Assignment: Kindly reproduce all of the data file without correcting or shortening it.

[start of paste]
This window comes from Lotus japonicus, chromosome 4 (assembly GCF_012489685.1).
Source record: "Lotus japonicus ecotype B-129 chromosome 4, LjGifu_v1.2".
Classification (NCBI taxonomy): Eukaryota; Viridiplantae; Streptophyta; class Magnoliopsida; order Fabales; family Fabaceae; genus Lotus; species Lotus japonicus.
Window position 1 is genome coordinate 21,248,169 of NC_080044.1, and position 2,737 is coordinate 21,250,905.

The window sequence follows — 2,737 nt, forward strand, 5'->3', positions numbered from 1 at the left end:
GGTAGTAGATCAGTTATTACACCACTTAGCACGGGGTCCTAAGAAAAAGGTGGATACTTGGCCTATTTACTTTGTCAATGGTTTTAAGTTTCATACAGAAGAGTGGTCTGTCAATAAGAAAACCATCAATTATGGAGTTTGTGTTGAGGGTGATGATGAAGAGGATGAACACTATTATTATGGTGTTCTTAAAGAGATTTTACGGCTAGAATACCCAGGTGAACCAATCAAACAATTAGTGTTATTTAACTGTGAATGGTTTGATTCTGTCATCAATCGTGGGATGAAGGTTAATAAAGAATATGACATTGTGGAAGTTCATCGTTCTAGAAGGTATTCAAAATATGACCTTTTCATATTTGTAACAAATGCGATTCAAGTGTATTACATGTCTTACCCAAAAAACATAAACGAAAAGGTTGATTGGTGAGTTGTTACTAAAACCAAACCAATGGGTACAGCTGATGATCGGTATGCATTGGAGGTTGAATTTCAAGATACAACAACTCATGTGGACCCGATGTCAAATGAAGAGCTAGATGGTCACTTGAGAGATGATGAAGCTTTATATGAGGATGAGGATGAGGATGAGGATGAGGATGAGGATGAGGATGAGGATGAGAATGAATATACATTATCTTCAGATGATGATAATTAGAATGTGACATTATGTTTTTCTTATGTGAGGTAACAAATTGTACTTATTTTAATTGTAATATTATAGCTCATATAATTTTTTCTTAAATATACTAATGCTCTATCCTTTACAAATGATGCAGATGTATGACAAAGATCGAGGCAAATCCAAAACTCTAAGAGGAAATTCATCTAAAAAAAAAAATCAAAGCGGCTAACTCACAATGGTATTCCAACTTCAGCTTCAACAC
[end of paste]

This window comes from Lotus japonicus, chromosome 4 (assembly GCF_012489685.1).
Source record: "Lotus japonicus ecotype B-129 chromosome 4, LjGifu_v1.2".
Classification (NCBI taxonomy): Eukaryota; Viridiplantae; Streptophyta; class Magnoliopsida; order Fabales; family Fabaceae; genus Lotus; species Lotus japonicus.
Window position 1 is genome coordinate 21,248,169 of NC_080044.1, and position 2,737 is coordinate 21,250,905.

The window sequence follows — 2,737 nt, forward strand, 5'->3', positions numbered from 1 at the left end:
GGTAGTAGATCAGTTATTACACCACTTAGCACGGGGTCCTAAGAAAAAGGTGGATACTTGGCCTATTTACTTTGTCAATGGTTTTAAGTTTCATACAGAAGAGTGGTCTGTCAATAAGAAAACCATCAATTATGGAGTTTGTGTTGAGGGTGATGATGAAGAGGATGAACACTATTATTATGGTGTTCTTAAAGAGATTTTACGGCTAGAATACCCAGGTGAACCAATCAAACAATTAGTGTTATTTAACTGTGAATGGTTTGATTCTGTCATCAATCGTGGGATGAAGGTTAATAAAGAATATGACATTGTGGAAGTTCATCGTTCTAGAAGGTATTCAAAATATGACCTTTTCATATTTGTAACAAATGCGATTCAAGTGTATTACATGTCTTACCCAAAAAACATAAACGAAAAGGTTGATTGGTGAGTTGTTACTAAAACCAAACCAATGGGTACAGCTGATGATCGGTATGCATTGGAGGTTGAATTTCAAGATACAACAACTCATGTGGACCCGATGTCAAATGAAGAGCTAGATGGTCACTTGAGAGATGATGAAGCTTTATATGAGGATGAGGATGAGGATGAGGATGAGGATGAGGATGAGGATGAGGATGAGAATGAATATACATTATCTTCAGATGATGATAATTAGAATGTGACATTATGTTTTTCTTATGTGAGGTAACAAATTGTACTTATTTTAATTGTAATATTATAGCTCATATAATTTTTTCTTAAATATACTAATGCTCTATCCTTTACAAATGATGCAGATGTATGACAAAGATCGAGGCAAATCCAAAACTCTAAGAGGAAATTCATCTAAAAAAAAAAATCAAAGCGGCTAACTCACAATGGTATTCCAACTTCAGCTTCAACAC